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How Mollie Tibbetts’ Death Became Political Fodder Just Hours After Police Said the Suspect Is an Immigrant

7 minute read

The day after President Donald Trump’s former campaign chairman and his former personal lawyer were convicted of crimes in federal court, White House Press Secretary Sarah Huckabee Sanders opened her press briefing by expressing condolences for the death of Iowa college student Mollie Tibbetts.

“Sadly the individual believed to be responsible for this murder is a illegal immigrant, making this an unfortunate reminder of why we need to strengthen our immigration laws,” she added.

Within hours of police saying that they had arrested an undocumented immigrant in her death on Tuesday, Tibbetts’ case became a hot political issue for advocates of tougher immigration policies — and a focal point for supporters of the President on a day when two of his former confidants were generating negative headlines. Tibbetts’ disappearance five weeks ago and the subsequent search garnered national attention — but the discovery of her body and the arrest of Cristhian Rivera, reportedly a Mexican national, played into Trump’s repeated claims that many immigrants are violent criminals. Despite this, there is no evidence that immigrants — legal or not — commit crimes at higher rates than citizens.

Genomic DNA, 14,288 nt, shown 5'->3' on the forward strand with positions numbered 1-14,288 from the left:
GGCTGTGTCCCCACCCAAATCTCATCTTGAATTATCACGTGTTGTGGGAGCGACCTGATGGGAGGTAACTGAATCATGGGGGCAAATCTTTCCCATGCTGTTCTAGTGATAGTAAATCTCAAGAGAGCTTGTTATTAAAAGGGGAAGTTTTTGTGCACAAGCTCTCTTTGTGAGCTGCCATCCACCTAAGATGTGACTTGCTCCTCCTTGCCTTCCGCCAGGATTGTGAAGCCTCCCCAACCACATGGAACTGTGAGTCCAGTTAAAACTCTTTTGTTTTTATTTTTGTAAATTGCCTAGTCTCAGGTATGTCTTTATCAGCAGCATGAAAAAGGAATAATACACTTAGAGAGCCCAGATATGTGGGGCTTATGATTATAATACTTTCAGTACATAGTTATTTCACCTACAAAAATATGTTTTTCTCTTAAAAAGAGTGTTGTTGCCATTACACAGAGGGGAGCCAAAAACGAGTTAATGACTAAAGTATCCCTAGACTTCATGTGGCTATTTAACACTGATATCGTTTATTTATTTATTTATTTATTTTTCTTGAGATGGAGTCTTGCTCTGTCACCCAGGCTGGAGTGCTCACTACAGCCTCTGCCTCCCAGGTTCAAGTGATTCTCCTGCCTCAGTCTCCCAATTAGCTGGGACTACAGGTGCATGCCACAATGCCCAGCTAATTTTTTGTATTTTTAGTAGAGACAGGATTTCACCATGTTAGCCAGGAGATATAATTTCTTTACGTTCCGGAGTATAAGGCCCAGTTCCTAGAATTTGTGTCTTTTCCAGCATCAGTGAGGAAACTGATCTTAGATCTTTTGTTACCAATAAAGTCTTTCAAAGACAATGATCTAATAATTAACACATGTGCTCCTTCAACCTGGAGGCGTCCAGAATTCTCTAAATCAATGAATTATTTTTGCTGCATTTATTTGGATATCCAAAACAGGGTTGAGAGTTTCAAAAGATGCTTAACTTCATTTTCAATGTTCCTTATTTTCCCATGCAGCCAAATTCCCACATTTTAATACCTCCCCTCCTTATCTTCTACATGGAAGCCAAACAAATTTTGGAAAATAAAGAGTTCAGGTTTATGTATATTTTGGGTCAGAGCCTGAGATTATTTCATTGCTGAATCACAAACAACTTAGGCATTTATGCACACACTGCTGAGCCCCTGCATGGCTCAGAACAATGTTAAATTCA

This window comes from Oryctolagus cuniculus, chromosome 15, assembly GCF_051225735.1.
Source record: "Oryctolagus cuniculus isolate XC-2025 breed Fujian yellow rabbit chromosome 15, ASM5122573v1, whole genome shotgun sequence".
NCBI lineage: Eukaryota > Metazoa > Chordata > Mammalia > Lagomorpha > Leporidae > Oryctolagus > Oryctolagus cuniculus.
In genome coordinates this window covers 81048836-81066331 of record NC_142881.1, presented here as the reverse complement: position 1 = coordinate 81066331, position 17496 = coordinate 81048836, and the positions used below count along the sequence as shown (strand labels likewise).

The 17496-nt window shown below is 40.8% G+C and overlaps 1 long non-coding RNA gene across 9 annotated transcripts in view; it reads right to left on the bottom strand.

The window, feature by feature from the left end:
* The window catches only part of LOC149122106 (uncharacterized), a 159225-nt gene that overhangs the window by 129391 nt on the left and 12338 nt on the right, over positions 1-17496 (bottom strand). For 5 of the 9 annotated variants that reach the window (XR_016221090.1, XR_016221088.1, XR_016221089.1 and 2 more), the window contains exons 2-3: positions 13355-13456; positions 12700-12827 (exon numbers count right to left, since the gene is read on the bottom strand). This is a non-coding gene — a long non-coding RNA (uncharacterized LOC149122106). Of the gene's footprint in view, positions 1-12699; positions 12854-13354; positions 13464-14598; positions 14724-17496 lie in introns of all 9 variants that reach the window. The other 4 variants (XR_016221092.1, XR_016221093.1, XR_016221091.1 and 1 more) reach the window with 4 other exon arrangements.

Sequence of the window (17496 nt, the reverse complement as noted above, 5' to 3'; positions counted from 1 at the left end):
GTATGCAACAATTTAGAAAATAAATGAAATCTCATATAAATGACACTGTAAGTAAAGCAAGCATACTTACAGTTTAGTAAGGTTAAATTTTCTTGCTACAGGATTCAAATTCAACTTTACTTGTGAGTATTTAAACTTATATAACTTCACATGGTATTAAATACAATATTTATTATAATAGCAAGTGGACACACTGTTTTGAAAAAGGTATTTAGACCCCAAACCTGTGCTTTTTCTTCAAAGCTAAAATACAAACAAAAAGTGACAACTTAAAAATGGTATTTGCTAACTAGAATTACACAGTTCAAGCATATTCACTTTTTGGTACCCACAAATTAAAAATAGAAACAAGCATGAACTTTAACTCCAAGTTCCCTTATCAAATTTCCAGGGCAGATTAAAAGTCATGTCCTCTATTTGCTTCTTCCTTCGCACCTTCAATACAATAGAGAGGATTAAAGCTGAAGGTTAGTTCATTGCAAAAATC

At a rally on Tuesday night, Trump did not mention the conviction of his former campaign chairman Paul Manafort or the guilty plea of his former fixer Michael Cohen. But he did call the country’s immigration laws a “disgrace” and made an apparent reference to Tibbetts. “You heard about today with the illegal alien coming in very sadly from Mexico. And you saw what happened to that incredible beautiful young woman,” he told supporters in West Virginia.

On Fox News, former Republican Rep. Jason Chaffetz said that he expects Tibbetts’ death will have more of an impact on voters than the other stories dominating Tuesday’s news: Manafort and Cohen. Former Republican House Speaker Newt Gingrich said that “if Mollie Tibbetts is a household name by October, Democrats will be in deep trouble.”

Kelli Ward, a Republican Senate candidate in Arizona, wrote on Twitter that the “lack of leadership & courage by open border senators like Jeff Flake, John McCain, and [Republican Senate candidate Martha McSally] contribute to these senseless deaths. We need true leadership in the Senate to #BuildtheWall & secure our borders.”

Iowa Gov. Kim Reynolds, a Republican, wrote on Twitter: We are angry that a broken immigration system allowed a predator like this to live in our community.”

Meanwhile, several memes that blamed immigration laws for Tibbetts’ death and called for the construction of a border wall have been shared many thousands of times on social media. One meme read: “In November, remember all the murdered Americans, and the illegal aliens that the Democrats care abut more than they want to protect you.”

Massachusetts Sen. Elizabeth Warren, a Democrat who is a considered a possible presidential contender in 2020, was criticized in Republican circles for her response to a question about Tibbetts on CNN Wednesday. When asked whether the case was proof immigration laws need to be stronger, she said she was “so sorry” for Tibbetts’ family. She then said, “One of the things we have to remember is we need an immigration system that is effective, that focuses on where real problems are.” She also mentioned the Trump Administration’s now-defunct family separation policy.